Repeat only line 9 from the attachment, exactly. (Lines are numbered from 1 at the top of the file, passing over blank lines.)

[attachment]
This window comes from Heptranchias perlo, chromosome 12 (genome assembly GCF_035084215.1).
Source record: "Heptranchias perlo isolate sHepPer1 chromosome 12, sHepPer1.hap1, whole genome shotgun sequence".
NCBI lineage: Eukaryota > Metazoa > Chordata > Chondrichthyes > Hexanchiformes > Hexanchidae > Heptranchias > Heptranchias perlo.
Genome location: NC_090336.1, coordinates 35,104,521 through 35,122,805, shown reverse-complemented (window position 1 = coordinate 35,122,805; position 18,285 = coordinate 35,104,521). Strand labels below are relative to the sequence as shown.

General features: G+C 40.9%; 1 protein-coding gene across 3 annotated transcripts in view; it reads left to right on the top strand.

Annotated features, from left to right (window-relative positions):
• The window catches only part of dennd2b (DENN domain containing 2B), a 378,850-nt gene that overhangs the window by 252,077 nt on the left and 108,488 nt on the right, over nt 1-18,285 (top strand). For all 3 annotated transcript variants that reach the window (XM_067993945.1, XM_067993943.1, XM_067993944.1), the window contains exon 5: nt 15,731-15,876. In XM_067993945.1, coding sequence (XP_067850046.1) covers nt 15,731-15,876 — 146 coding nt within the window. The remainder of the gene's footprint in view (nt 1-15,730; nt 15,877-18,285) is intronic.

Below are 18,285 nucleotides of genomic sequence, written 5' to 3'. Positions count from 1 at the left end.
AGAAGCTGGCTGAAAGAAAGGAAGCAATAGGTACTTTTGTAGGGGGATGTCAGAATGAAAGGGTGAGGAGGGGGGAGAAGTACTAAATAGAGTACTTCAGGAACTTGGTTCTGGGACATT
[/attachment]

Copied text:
AGAAGCTGGCTGAAAGAAAGGAAGCAATAGGTACTTTTGTAGGGGGATGTCAGAATGAAAGGGTGAGGAGGGGGGAGAAGTACTAAATAGAGTACTTCAGGAACTTGGTTCTGGGACATT